• Low debt-to-income (DTI) ratio: A DTI no higher than 45% shows lenders you can afford to take on new debt.
  • Proof of income: Lenders want to see you have a stable income to repay the loan.

How to get a home improvement loan: Step-by-step application process

Applying for a home improvement loan looks a little different for everyone depending on what lenders ask for and individual circumstances.

Step #1: Find out how much you need to borrow

Get quotes from contractors and factor in the cost of materials, labor, and any unexpected expenses. Having a clear idea of how much you need to borrow will help you choose the right loan option.

Step #2: Check your credit score

Your credit score plays a major role in determining your eligibility for a home improvement loan and the interest rates you’ll get. Check your credit report for any errors and take steps to improve it if necessary. A higher score will likely qualify you for better loan terms because lenders predict you’ll repay on time.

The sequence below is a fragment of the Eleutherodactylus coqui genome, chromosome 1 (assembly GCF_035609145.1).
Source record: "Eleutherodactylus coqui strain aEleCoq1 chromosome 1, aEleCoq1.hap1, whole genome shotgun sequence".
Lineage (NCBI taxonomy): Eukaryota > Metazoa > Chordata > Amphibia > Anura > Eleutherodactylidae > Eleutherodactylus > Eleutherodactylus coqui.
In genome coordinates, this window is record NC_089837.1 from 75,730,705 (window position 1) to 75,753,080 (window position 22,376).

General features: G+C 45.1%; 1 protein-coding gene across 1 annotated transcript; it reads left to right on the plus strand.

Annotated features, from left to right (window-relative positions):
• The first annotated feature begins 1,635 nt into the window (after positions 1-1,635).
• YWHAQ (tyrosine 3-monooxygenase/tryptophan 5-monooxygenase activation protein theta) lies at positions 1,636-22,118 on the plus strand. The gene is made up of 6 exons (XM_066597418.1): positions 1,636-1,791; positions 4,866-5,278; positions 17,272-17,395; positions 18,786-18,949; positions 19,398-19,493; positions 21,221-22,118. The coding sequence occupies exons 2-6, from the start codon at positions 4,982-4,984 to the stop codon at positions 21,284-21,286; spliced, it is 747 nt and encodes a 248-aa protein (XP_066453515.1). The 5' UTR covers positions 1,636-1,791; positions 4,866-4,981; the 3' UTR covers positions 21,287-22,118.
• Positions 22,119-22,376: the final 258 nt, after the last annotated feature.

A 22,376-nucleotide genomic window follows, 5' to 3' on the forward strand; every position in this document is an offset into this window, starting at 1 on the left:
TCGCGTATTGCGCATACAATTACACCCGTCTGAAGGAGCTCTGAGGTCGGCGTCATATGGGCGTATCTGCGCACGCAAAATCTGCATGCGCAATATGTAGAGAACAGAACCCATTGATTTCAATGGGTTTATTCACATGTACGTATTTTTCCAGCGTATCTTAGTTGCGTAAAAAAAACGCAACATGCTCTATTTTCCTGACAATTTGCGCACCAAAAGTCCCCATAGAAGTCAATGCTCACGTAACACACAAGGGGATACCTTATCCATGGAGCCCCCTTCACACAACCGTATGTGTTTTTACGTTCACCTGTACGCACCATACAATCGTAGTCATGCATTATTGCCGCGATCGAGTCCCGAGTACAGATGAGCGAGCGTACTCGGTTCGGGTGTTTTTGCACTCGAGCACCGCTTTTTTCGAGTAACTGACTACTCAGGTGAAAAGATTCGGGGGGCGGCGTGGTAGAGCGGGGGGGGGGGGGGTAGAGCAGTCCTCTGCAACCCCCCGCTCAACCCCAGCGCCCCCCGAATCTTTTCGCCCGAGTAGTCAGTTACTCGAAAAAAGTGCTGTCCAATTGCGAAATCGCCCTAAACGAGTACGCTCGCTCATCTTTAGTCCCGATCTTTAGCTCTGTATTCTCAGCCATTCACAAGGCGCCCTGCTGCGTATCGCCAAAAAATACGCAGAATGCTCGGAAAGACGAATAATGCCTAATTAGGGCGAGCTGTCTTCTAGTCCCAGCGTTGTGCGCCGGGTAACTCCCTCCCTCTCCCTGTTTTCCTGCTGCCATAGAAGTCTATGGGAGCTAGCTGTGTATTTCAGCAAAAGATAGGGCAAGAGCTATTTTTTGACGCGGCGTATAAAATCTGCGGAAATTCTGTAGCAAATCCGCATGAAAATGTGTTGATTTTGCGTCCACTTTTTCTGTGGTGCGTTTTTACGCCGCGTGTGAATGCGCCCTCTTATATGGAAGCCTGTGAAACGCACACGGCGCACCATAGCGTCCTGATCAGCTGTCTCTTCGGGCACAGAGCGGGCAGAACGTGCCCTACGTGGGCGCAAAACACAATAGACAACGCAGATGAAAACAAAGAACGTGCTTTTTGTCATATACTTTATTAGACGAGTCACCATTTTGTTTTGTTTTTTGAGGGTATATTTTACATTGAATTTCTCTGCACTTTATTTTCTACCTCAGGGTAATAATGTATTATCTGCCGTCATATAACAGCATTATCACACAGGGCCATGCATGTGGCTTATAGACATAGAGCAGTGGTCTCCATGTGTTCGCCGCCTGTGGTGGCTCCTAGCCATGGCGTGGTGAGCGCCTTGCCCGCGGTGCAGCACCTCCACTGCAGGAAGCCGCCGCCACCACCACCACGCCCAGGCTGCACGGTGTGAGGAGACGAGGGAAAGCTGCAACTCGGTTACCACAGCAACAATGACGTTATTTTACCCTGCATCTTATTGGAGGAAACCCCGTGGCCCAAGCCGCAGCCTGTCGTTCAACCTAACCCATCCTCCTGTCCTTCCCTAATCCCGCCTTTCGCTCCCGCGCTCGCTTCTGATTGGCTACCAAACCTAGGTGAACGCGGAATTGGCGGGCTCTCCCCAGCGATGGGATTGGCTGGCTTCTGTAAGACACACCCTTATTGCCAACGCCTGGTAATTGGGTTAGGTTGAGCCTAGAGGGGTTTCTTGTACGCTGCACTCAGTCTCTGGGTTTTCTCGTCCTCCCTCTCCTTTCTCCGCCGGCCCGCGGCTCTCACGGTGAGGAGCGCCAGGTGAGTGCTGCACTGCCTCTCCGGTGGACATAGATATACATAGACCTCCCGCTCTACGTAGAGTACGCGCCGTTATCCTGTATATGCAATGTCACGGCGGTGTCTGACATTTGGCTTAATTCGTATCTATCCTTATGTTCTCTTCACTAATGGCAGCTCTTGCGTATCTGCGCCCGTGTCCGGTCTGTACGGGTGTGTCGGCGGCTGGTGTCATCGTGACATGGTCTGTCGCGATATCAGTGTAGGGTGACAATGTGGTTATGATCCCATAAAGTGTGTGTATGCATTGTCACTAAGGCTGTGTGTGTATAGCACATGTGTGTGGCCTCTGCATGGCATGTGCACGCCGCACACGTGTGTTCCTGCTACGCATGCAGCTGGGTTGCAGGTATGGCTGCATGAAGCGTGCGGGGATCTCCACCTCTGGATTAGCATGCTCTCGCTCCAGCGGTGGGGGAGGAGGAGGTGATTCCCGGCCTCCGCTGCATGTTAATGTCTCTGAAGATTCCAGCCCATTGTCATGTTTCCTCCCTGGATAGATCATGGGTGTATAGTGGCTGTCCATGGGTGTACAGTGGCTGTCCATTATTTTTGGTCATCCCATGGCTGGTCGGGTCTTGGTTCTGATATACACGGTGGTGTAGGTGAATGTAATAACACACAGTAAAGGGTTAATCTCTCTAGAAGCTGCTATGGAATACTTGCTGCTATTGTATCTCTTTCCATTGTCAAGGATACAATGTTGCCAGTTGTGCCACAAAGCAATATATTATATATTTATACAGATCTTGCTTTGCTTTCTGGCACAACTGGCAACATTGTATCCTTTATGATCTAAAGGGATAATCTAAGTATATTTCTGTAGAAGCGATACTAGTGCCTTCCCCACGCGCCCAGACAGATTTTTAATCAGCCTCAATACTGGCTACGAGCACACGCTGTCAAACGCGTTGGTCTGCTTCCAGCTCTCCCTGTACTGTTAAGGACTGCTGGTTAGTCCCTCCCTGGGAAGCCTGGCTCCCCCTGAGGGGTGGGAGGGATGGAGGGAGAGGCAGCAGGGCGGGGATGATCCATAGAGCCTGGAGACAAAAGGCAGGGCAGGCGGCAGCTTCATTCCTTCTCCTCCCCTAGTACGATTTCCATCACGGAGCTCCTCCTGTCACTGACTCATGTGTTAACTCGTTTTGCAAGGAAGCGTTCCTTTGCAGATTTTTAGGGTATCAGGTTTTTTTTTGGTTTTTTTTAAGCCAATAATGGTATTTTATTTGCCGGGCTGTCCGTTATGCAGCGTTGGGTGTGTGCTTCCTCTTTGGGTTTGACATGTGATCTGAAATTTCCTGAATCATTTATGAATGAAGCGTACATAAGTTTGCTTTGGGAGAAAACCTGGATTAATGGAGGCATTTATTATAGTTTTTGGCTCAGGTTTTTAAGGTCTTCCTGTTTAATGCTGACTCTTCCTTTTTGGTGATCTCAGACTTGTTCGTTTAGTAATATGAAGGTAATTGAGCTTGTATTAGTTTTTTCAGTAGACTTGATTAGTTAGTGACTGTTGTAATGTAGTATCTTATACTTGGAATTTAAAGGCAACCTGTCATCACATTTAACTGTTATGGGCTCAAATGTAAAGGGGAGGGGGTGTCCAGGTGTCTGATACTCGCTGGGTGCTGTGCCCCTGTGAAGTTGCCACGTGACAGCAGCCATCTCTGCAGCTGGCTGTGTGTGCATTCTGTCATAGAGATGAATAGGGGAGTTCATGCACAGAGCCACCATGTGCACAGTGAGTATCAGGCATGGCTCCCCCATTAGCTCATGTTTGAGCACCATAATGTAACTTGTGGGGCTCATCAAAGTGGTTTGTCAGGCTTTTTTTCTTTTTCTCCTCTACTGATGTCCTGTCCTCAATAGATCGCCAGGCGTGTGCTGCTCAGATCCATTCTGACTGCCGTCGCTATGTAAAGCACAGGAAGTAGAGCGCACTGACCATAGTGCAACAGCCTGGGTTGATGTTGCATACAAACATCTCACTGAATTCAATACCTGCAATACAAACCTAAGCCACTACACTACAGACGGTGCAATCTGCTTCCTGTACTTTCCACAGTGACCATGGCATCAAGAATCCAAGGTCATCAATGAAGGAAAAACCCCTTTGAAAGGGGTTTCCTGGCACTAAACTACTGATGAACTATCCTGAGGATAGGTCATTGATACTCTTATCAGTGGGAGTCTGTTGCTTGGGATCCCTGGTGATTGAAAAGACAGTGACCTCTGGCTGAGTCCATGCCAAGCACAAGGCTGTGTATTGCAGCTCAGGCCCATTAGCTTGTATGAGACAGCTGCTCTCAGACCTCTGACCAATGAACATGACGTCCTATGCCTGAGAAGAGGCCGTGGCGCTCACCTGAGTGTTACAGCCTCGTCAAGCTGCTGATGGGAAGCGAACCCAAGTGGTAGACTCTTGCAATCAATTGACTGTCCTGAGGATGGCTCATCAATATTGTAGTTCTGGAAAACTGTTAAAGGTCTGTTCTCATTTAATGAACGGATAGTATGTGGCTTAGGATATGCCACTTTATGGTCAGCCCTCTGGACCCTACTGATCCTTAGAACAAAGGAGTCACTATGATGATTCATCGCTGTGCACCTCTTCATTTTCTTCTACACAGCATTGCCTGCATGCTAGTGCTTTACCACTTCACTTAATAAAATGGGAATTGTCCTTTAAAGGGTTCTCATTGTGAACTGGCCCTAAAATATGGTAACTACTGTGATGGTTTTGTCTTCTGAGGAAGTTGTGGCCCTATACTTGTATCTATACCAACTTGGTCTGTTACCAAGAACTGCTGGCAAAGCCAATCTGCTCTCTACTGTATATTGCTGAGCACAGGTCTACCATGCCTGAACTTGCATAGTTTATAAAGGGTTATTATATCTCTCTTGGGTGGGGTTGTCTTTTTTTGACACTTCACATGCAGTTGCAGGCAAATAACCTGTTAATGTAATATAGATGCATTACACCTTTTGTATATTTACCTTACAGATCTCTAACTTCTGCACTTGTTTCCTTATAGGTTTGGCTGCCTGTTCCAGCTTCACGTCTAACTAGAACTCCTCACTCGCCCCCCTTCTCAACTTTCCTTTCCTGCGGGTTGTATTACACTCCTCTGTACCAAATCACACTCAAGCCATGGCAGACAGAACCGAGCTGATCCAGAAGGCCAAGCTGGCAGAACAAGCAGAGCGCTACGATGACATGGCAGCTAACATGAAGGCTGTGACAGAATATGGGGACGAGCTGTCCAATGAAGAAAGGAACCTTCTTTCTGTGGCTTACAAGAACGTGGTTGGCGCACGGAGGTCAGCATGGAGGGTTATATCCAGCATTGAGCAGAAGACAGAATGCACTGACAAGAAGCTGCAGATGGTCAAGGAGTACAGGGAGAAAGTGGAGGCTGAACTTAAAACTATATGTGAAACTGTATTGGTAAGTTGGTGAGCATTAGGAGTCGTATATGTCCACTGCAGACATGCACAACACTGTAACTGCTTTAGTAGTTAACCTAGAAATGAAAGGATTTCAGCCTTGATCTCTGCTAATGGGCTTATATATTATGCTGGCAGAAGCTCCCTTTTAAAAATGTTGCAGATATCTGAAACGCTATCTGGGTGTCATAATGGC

Step #3: Shop around and compare loan offers from multiple lenders

Compare APRs, terms, and fees from various lenders, banks, and credit unions. Look for loans with competitive interest rates, flexible repayment terms, and minimal fees.

Step #4: Gather required documents

Your lender may ask you to provide certain documents to verify your income, assets, and debts. These often include your driver’s license, pay stubs, W-2 forms, tax returns, bank statements, project estimates, and proof of home ownership.

Step #5: Submit your loan application and wait for approval

Many lenders offer online applications, making the process more convenient. After you submit your application, the lender will review everything and make a decision. Approval times vary, but some lenders may get back to you within a few business days.

Step #6: Once approved, review and sign your loan agreement

Make sure you understand the terms, interest rates, fees, and repayment schedule. Only sign the documents to accept the loan once you’re comfortable with the agreement.

Step #7: Receive your funds and start your renovation project